Law should be viewed as a major determinant of health and safety and can be utilized as a powerful and innovative tool to address pressing global health concerns, says a newly formed, high-level commission announced today by the O'Neill Institute for National and Global Health Law at Georgetown University in partnership with The Lancet.
In their "Comment" published online in The Lancet, the Commission's co-chairs Lawrence O. Gostin and John T. Monahan, along with the Commission's project coordinator, Mary C. DeBartolo, and Richard Horton, Editor-in-Chief of The Lancet, say the aims of the Commission are to "define and systematically describe the current landscape of law that affects global health and safety" and that the group will "make the case for the power of law to improve health while revealing current opportunities and challenges under the status quo."
The authors point to three recent events--the Ebola crisis in West Africa, current international litigation implicating the World Health Organization's Framework Convention on Tobacco Control, and the push for Universal Health Coverage--that demonstrate how "the interaction between national, subnational, and international law, together with the influence of many legal spheres, illustrate the power--and the weakness--of law as a tool."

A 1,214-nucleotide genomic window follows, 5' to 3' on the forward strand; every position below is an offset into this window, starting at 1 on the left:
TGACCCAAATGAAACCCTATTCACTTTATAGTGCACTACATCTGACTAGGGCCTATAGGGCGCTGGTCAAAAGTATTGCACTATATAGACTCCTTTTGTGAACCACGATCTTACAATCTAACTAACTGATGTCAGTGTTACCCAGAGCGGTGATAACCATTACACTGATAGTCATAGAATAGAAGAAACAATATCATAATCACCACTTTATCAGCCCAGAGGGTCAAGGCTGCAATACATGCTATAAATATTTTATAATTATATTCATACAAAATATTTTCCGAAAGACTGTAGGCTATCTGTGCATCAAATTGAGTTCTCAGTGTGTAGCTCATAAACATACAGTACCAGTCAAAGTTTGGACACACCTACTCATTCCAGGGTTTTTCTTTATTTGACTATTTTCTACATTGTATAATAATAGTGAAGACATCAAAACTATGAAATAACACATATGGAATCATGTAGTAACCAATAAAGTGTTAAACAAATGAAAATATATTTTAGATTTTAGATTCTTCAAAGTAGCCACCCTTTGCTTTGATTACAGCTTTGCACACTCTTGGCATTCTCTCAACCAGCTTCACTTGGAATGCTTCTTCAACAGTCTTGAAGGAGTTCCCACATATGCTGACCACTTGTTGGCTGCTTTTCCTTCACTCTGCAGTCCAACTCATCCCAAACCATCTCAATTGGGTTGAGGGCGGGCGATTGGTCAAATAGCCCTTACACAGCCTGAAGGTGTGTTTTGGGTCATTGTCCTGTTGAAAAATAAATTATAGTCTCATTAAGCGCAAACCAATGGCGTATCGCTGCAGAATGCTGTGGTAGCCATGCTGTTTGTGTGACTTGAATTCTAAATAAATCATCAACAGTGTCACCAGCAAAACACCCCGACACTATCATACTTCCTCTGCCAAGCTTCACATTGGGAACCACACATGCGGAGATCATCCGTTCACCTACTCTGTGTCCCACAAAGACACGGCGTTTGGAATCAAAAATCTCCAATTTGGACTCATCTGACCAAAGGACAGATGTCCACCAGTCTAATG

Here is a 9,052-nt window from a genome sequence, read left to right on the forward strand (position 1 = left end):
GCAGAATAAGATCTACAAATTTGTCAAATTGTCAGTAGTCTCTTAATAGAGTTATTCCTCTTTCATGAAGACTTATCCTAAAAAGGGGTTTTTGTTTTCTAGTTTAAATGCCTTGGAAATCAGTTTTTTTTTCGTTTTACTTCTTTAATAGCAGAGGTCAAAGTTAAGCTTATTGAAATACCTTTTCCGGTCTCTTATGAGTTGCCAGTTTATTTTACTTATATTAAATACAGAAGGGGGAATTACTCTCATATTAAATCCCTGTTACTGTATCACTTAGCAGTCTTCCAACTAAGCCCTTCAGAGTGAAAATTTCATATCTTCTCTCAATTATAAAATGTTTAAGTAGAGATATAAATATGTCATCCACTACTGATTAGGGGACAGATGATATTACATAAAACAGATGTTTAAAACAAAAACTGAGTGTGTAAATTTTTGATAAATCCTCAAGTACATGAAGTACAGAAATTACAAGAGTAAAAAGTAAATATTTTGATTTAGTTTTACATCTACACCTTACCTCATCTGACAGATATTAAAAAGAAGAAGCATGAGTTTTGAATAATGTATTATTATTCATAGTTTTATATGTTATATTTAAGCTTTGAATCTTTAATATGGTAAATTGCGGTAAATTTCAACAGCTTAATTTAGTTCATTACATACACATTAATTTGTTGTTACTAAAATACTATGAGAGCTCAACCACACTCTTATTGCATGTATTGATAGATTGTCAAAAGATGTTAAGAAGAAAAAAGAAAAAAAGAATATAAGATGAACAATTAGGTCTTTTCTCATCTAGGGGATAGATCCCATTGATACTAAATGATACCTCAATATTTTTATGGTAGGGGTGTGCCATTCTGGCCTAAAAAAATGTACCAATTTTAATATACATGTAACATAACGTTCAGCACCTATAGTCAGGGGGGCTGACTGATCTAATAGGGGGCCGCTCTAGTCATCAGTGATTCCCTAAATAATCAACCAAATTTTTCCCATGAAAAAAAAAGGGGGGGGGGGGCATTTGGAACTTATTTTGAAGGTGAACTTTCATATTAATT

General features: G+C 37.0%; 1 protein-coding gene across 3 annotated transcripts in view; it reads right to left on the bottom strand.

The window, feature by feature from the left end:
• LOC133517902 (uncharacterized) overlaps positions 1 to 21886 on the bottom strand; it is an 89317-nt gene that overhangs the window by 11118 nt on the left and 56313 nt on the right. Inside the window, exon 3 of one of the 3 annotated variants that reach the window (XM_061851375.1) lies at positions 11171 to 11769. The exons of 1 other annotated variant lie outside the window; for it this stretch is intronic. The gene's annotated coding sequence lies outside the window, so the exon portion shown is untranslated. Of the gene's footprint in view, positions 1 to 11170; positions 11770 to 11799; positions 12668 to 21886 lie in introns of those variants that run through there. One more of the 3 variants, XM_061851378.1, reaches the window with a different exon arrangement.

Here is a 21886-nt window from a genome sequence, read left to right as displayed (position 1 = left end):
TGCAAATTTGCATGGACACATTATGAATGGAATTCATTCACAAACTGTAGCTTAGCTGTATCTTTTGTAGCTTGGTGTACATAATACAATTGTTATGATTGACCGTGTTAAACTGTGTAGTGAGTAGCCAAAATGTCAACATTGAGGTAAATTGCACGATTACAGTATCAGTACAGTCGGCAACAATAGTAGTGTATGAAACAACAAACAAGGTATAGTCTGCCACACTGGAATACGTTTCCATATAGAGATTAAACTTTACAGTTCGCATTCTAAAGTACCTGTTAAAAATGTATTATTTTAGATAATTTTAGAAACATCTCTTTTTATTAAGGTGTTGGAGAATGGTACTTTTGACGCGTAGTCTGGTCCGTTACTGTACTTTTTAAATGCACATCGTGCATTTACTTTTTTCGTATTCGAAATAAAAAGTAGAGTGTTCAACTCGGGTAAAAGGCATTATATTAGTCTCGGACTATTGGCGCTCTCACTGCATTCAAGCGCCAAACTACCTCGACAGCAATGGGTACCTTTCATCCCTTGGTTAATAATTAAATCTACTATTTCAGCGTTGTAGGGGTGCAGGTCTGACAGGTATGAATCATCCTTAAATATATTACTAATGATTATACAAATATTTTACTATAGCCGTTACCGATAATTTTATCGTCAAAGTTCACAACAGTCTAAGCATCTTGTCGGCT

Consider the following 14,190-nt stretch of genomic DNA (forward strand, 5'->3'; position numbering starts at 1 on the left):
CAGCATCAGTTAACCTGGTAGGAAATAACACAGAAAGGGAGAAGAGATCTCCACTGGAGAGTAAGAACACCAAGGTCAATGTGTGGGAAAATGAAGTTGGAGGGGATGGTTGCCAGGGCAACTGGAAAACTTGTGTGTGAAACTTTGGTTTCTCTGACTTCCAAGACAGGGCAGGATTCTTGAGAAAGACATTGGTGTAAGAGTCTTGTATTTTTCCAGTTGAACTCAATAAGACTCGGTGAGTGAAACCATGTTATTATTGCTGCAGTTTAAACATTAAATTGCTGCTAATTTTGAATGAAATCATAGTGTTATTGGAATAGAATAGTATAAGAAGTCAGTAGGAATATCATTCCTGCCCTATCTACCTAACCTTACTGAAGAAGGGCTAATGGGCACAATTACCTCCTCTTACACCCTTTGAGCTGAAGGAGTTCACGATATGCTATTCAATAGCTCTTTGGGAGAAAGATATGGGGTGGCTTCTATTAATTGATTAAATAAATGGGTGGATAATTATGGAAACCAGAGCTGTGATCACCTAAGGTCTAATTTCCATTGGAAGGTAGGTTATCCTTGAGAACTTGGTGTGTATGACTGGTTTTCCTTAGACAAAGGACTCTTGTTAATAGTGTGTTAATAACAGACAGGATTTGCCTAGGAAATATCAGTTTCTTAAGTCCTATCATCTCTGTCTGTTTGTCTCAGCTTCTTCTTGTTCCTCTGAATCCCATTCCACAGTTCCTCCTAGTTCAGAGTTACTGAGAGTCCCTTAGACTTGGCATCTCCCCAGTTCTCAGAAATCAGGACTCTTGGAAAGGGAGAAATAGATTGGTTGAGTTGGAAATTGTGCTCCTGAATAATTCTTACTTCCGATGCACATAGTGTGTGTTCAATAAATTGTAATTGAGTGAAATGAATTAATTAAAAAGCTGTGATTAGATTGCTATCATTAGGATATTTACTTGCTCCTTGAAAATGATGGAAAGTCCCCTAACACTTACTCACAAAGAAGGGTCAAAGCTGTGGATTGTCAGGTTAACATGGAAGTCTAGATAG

The Commission's inaugural meeting is scheduled for April 22 and 23 at the O'Neill Institute at Georgetown University Law Center in Washington, D.C. Over the next year and a half, the Commission specifically aims to: (1) identify evidence-based means by which law can contribute to improved health and safety outcomes; (2) enhance the ways in which health and safety are prioritized in law and policy; and (3) examine how international organizations, governing processes, and instruments can support, reinforce, and incentivize countries' development of domestic laws to improve their public's health and safety.
"The power of law is not simply to create a rule of law, but more fundamentally to achieve the aspiration of a world that can enjoy the highest attainable standard of health," the authors conclude.
Materials provided by O'Neill Institute for National and Global Health Law. Note: Content may be edited for style and length.
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